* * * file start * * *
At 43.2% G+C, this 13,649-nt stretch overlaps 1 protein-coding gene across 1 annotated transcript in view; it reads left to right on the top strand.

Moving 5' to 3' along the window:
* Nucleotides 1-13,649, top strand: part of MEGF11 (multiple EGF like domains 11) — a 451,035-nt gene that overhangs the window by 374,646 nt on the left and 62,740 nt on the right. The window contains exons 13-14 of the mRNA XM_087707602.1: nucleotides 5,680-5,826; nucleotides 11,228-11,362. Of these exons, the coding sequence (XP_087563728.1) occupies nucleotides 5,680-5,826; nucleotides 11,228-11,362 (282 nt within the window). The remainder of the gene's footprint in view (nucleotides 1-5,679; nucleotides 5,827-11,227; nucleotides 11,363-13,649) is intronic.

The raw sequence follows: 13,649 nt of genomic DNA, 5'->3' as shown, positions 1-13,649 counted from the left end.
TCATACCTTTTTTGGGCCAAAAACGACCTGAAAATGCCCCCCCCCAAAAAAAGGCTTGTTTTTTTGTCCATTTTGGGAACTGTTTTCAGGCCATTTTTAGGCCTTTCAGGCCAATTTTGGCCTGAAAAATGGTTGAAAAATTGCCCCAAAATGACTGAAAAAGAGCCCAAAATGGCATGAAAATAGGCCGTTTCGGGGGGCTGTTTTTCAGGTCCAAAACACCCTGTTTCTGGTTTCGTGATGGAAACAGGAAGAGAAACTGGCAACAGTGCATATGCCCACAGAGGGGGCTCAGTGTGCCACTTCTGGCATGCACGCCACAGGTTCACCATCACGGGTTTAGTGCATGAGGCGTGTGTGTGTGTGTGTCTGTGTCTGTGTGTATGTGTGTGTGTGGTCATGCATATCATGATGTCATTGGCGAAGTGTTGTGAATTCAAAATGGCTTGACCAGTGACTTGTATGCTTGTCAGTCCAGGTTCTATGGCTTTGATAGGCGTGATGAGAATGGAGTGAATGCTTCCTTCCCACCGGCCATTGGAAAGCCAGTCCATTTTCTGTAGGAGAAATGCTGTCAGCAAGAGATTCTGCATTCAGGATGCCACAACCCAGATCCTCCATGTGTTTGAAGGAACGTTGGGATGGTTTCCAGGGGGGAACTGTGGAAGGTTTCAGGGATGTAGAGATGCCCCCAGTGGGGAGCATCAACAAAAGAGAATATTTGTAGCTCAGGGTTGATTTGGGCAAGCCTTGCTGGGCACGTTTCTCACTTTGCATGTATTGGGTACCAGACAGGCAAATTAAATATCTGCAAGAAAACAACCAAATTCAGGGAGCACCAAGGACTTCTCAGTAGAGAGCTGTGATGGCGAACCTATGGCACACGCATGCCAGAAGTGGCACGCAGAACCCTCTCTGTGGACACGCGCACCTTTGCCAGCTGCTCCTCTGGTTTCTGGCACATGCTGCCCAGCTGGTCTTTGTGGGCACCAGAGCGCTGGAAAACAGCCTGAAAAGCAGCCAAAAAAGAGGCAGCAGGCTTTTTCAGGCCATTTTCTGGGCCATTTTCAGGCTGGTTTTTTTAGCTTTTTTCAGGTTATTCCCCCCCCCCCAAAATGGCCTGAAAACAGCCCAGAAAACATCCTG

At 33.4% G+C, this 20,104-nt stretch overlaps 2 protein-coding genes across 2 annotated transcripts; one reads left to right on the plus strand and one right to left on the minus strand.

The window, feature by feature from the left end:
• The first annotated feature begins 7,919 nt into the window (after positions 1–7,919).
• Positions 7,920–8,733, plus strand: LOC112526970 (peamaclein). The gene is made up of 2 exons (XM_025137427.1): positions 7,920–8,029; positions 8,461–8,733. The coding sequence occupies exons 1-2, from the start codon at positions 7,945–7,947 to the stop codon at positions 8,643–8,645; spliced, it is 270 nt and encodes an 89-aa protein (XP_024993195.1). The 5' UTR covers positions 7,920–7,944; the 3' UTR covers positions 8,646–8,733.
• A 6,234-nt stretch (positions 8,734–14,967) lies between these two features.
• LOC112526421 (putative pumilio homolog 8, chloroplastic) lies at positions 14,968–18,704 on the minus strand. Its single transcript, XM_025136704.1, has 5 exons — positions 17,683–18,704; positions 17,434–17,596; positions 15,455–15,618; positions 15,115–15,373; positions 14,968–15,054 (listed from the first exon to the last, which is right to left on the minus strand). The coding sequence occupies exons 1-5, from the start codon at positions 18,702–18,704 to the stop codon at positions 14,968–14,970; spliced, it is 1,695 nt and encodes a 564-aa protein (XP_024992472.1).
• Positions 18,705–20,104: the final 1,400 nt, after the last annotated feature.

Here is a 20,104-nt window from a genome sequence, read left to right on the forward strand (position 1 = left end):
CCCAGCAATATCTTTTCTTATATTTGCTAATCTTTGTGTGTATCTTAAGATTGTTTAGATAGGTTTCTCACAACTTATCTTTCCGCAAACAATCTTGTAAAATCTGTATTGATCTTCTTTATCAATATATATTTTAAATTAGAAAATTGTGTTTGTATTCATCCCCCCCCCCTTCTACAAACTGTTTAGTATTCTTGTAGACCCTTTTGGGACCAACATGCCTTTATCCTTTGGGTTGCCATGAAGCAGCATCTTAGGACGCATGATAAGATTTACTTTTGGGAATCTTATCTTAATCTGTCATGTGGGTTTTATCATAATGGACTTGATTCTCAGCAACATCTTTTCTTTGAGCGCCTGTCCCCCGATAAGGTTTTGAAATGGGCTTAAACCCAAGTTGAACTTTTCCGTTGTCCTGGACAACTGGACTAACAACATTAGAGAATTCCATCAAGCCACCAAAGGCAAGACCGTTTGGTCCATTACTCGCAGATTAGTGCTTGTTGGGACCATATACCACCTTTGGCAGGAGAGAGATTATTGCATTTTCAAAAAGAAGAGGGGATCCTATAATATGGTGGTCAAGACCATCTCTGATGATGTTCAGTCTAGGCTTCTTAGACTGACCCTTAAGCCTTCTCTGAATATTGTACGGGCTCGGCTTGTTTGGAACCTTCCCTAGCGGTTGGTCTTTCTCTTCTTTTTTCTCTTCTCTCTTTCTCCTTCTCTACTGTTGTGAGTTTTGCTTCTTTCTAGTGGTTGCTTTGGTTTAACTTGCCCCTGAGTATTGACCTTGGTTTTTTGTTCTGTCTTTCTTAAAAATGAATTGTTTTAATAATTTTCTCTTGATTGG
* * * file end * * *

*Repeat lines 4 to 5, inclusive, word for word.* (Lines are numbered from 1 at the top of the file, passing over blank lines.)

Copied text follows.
The raw sequence follows: 13,649 nt of genomic DNA, 5'->3' as shown, positions 1-13,649 counted from the left end.
TCATACCTTTTTTGGGCCAAAAACGACCTGAAAATGCCCCCCCCCAAAAAAAGGCTTGTTTTTTTGTCCATTTTGGGAACTGTTTTCAGGCCATTTTTAGGCCTTTCAGGCCAATTTTGGCCTGAAAAATGGTTGAAAAATTGCCCCAAAATGACTGAAAAAGAGCCCAAAATGGCATGAAAATAGGCCGTTTCGGGGGGCTGTTTTTCAGGTCCAAAACACCCTGTTTCTGGTTTCGTGATGGAAACAGGAAGAGAAACTGGCAACAGTGCATATGCCCACAGAGGGGGCTCAGTGTGCCACTTCTGGCATGCACGCCACAGGTTCACCATCACGGGTTTAGTGCATGAGGCGTGTGTGTGTGTGTGTCTGTGTCTGTGTGTATGTGTGTGTGTGGTCATGCATATCATGATGTCATTGGCGAAGTGTTGTGAATTCAAAATGGCTTGACCAGTGACTTGTATGCTTGTCAGTCCAGGTTCTATGGCTTTGATAGGCGTGATGAGAATGGAGTGAATGCTTCCTTCCCACCGGCCATTGGAAAGCCAGTCCATTTTCTGTAGGAGAAATGCTGTCAGCAAGAGATTCTGCATTCAGGATGCCACAACCCAGATCCTCCATGTGTTTGAAGGAACGTTGGGATGGTTTCCAGGGGGGAACTGTGGAAGGTTTCAGGGATGTAGAGATGCCCCCAGTGGGGAGCATCAACAAAAGAGAATATTTGTAGCTCAGGGTTGATTTGGGCAAGCCTTGCTGGGCACGTTTCTCACTTTGCATGTATTGGGTACCAGACAGGCAAATTAAATATCTGCAAGAAAACAACCAAATTCAGGGAGCACCAAGGACTTCTCAGTAGAGAGCTGTGATGGCGAACCTATGGCACACGCATGCCAGAAGTGGCACGCAGAACCCTCTCTGTGGACACGCGCACCTTTGCCAGCTGCTCCTCTGGTTTCTGGCACATGCTGCCCAGCTGGTCTTTGTGGGCACCAGAGCGCTGGAAAACAGCCTGAAAAGCAGCCAAAAAAGAGGCAGCAGGCTTTTTCAGGCCATTTTCTGGGCCATTTTCAGGCTGGTTTTTTTAGCTTTTTTCAGGTTATTCCCCCCCCCCCAAAATGGCCTGAAAACAGCCCAGAAAACATCCTG